The common characteristics of Family 13 were initially identified in a group of four witnesses; but the category has subsequently been extended, and some authorities list thirteen family members. The most obvious characteristic of the group is that these manuscripts place John 7:53-8:11 after Luke 21:38.
The four minuscules Ferrar collated are:
Ferrar transcribed three of these minuscules himself, accepting a previous transcription of 69 done by another person as trustworthy and adequate. The result of his work demonstrates that the members of Family 13 do indeed seem to share a common pattern of deviations from the accepted Greek texts of antiquity.
By 1941, Kirsopp and Silva Lake turned their attention to this important family of manuscripts. In their work on the Gospel of Mark entitled Family 13 (The Ferrar Group): The Text According to Mark, the family is characterized as consisting of 10 manuscripts (13, 69, 124, 346, 543, 788, 826, 828, 983, and 1689).
In this essay, the Lakes thoroughly cover all that was then known about the provenance of each of these manuscripts. Many of the manuscripts proposed as belonging to Family 13 appear to have links to Calabria and Albania; manuscripts 124 and 174 being recorded as having been written in Calabria, and most of the family members recording menologion readings for Calabrian saints. Some family members have common supplemental geographical material that appears to derive from a 7th century original.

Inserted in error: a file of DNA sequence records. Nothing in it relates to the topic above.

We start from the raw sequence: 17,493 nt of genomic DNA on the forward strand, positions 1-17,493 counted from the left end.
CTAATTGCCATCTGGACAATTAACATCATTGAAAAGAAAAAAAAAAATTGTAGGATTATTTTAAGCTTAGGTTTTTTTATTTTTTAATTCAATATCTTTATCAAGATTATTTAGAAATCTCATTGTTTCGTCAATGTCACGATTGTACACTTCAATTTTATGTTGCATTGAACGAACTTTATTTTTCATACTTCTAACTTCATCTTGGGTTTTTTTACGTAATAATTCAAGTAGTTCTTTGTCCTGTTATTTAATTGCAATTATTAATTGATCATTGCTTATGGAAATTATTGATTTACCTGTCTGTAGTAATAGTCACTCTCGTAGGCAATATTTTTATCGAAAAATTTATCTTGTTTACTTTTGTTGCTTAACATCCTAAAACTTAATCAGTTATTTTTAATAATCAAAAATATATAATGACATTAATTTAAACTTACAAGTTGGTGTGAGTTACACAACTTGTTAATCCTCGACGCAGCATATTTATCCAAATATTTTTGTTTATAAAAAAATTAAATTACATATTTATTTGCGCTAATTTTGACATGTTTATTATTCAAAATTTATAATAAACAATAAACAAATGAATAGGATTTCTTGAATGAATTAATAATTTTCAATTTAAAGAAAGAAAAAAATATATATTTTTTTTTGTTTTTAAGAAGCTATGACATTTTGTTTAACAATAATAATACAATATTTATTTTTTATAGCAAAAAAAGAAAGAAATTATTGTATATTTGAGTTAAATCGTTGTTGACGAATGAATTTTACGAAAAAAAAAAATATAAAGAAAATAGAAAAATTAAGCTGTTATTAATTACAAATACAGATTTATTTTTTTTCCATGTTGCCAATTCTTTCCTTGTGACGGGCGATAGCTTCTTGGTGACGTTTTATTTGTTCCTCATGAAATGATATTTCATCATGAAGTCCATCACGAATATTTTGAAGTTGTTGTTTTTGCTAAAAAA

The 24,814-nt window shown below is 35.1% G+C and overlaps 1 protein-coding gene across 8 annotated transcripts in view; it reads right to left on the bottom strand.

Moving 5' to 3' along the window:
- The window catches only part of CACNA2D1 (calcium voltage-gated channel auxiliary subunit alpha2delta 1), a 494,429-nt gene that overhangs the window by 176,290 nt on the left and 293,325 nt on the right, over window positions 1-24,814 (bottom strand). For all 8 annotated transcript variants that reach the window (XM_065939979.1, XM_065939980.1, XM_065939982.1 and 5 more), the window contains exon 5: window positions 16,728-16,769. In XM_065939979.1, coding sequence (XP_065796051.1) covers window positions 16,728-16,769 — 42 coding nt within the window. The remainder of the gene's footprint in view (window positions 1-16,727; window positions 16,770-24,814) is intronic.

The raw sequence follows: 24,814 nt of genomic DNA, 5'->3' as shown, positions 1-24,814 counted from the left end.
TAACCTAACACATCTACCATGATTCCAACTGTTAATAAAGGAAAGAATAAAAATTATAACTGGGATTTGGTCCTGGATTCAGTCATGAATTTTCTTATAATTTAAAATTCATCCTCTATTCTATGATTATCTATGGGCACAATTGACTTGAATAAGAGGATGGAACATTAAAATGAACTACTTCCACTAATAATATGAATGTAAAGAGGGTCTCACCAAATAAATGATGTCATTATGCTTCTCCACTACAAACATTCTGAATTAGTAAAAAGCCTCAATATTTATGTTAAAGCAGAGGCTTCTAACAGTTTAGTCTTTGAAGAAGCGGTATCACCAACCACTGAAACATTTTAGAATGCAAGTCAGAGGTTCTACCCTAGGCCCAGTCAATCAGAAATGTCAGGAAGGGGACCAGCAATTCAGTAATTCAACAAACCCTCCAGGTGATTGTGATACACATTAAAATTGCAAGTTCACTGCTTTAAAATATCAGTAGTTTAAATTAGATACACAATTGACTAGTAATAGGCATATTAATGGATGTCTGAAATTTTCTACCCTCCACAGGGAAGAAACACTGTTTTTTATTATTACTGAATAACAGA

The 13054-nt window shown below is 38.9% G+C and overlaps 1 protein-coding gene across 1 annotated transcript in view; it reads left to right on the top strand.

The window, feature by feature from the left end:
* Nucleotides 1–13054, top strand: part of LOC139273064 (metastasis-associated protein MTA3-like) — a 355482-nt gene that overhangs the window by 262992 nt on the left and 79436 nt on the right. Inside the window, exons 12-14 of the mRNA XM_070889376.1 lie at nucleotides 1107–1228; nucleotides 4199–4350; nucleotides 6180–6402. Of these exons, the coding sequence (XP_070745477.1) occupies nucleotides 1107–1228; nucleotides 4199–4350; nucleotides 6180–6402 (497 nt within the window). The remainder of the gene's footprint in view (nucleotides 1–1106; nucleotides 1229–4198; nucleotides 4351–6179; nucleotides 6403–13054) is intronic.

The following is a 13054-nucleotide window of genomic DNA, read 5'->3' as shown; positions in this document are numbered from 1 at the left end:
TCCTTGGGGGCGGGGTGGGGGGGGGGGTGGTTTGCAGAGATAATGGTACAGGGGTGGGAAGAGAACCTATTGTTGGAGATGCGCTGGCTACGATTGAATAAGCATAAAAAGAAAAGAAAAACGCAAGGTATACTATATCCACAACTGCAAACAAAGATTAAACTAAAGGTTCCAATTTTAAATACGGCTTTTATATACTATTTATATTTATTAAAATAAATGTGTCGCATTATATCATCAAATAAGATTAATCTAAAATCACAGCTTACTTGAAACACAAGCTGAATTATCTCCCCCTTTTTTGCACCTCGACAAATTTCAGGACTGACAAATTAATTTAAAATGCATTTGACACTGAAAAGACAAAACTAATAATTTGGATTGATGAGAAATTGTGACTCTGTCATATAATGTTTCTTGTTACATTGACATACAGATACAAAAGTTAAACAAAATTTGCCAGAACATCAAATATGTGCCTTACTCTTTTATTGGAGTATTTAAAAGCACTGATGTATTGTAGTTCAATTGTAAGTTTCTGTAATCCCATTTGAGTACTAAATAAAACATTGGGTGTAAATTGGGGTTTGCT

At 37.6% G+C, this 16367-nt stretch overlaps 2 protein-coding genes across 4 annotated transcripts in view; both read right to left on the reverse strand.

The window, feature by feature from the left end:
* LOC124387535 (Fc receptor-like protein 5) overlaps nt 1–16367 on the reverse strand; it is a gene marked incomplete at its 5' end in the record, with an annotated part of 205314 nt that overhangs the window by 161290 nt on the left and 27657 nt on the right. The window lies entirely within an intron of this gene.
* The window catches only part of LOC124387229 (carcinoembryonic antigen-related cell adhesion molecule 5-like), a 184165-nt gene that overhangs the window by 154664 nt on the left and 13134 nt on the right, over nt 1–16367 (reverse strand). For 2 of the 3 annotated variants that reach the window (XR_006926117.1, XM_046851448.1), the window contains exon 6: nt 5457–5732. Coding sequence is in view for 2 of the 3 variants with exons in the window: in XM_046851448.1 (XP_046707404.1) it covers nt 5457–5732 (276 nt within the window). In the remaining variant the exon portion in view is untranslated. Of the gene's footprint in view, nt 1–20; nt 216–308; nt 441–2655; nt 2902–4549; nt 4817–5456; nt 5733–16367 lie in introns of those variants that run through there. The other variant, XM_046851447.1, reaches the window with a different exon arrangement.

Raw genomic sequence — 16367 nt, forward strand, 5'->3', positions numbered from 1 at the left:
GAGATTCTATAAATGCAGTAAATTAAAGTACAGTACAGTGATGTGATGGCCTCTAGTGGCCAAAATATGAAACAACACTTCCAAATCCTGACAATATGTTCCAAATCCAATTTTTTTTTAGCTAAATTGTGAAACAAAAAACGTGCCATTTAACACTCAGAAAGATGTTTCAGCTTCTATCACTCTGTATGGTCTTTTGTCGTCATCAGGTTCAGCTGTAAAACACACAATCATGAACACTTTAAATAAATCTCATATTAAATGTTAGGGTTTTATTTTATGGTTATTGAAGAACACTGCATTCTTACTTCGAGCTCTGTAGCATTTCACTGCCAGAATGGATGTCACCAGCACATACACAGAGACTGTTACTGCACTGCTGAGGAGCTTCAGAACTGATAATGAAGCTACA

Today, the family supposedly consists of thirteen members (13, 69, 124, 174, 230, 346, 543, 788, 826, 828, 983, 1689, and 1709), although the most recent work of Drs. Barbara Aland, Klaus Wachtel, and others at the Institut für neutestamentliche Textforschung in Münster, Germany, imply that some of these family members are more similar to the majority Byzantine Text, and therefore should not be included in this family at all. Codex 1709 is held in the national archive at Tirana, Albania; which also holds some 46 other medieval Greek New Testament manuscripts, most of which remained uncollated and unpublished until 2008 - when they were photographed by a team from the Centre for the Study of New Testament Manuscripts. A press release from CSNTM in March 2008 reported that "one or two" of these previously unstudied manuscripts may also belong to family 13; in which case they would be the earliest surviving witnessess to this text.
In 1924 Burnett Hillman Streeter proposed that Family 13 should be classified as one branch of a distinct Caesarean text-type, differing in a number of common respects from the then established Byzantine, Western and Alexandrian text-types. This view is supported by some, but not all, subsequent scholars.